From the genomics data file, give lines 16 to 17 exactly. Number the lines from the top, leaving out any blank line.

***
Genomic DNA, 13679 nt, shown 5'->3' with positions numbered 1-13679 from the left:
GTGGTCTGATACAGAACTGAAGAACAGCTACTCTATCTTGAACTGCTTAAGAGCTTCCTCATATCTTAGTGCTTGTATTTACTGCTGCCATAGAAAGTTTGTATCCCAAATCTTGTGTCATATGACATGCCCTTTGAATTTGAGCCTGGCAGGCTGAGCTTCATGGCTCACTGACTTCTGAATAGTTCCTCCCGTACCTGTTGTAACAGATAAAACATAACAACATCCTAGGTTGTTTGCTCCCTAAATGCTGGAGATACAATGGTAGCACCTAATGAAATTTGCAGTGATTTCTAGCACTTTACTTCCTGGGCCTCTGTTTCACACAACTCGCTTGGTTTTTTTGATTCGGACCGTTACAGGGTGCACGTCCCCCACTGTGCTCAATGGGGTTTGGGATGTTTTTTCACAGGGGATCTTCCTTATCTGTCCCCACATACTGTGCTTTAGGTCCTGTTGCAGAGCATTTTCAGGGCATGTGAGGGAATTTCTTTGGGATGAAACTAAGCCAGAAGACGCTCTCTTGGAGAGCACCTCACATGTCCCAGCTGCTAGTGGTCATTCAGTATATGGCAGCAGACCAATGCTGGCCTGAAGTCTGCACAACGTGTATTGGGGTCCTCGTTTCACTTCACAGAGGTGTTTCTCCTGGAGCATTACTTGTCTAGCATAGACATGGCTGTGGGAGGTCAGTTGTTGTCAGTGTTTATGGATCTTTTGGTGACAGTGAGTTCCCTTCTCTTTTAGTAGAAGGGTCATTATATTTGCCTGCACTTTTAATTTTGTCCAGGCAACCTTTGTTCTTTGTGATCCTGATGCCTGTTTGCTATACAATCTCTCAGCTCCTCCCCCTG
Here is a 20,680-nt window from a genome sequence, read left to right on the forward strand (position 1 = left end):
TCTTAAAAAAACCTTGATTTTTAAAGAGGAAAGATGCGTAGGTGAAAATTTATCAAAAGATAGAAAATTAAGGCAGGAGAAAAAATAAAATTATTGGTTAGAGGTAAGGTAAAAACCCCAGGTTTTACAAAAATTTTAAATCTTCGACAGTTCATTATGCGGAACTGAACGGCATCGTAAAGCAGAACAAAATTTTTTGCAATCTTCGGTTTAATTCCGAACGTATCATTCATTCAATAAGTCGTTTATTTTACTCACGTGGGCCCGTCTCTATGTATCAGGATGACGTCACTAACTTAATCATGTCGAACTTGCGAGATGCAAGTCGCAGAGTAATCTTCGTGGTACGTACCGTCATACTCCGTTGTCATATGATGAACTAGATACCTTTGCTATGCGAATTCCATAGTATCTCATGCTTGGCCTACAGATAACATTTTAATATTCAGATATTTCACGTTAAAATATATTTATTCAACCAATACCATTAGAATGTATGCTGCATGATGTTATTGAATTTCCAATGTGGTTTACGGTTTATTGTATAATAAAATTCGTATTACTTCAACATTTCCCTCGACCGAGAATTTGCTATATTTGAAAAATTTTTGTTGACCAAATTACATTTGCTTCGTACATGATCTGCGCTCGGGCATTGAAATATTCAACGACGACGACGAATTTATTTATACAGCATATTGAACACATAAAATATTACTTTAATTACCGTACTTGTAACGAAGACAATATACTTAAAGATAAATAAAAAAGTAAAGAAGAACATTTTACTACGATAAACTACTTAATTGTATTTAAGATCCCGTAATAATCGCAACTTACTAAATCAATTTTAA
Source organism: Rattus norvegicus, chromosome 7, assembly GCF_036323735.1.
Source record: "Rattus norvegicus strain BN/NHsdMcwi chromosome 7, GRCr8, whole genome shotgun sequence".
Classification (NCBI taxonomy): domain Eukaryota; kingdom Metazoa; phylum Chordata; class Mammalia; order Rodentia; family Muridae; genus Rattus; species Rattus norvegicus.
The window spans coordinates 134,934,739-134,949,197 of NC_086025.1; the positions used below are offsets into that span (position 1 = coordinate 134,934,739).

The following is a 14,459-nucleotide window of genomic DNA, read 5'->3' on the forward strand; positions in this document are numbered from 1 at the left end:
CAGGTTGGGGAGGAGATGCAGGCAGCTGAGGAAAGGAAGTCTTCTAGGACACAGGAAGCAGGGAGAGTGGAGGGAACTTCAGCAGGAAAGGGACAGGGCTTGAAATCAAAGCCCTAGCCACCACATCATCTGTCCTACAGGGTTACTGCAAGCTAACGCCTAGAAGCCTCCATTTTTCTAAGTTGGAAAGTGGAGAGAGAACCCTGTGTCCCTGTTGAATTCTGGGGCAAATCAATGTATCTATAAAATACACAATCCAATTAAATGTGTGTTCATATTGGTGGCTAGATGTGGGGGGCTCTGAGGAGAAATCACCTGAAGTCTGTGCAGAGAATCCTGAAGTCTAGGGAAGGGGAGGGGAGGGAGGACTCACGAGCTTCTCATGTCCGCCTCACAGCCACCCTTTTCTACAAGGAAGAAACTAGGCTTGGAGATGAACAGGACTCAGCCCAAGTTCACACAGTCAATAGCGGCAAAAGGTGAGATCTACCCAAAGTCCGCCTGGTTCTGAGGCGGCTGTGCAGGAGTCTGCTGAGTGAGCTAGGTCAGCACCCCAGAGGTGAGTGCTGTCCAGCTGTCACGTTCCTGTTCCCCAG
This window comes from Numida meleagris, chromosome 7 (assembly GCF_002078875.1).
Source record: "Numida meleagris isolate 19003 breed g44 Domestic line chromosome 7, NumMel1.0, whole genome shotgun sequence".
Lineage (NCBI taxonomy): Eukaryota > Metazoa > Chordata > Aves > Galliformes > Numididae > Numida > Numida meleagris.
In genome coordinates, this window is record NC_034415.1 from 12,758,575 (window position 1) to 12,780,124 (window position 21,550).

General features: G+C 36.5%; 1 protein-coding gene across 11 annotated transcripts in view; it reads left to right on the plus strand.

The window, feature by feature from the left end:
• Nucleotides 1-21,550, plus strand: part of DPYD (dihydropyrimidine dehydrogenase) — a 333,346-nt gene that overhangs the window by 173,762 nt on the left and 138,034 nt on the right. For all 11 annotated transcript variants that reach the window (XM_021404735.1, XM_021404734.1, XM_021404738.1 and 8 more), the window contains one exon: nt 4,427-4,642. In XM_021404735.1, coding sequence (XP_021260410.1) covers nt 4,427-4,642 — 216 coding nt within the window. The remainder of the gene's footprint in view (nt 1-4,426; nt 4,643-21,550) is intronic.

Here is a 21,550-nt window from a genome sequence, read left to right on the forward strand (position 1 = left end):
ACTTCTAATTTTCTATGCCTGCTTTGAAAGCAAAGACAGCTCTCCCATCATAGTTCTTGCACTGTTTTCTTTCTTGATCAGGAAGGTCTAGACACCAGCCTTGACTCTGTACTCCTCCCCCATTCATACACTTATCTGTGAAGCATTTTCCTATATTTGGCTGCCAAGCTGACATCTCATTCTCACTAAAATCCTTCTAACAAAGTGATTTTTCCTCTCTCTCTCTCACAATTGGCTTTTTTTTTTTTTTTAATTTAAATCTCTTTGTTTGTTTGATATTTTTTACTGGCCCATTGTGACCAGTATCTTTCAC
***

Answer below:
The window, feature by feature from the left end:
• Nucleotides 1-21,550, plus strand: part of DPYD (dihydropyrimidine dehydrogenase) — a 333,346-nt gene that overhangs the window by 173,762 nt on the left and 138,034 nt on the right. For all 11 annotated transcript variants that reach the window (XM_021404735.1, XM_021404734.1, XM_021404738.1 and 8 more), the window contains one exon: nt 4,427-4,642. In XM_021404735.1, coding sequence (XP_021260410.1) covers nt 4,427-4,642 — 216 coding nt within the window. The remainder of the gene's footprint in view (nt 1-4,426; nt 4,643-21,550) is intronic.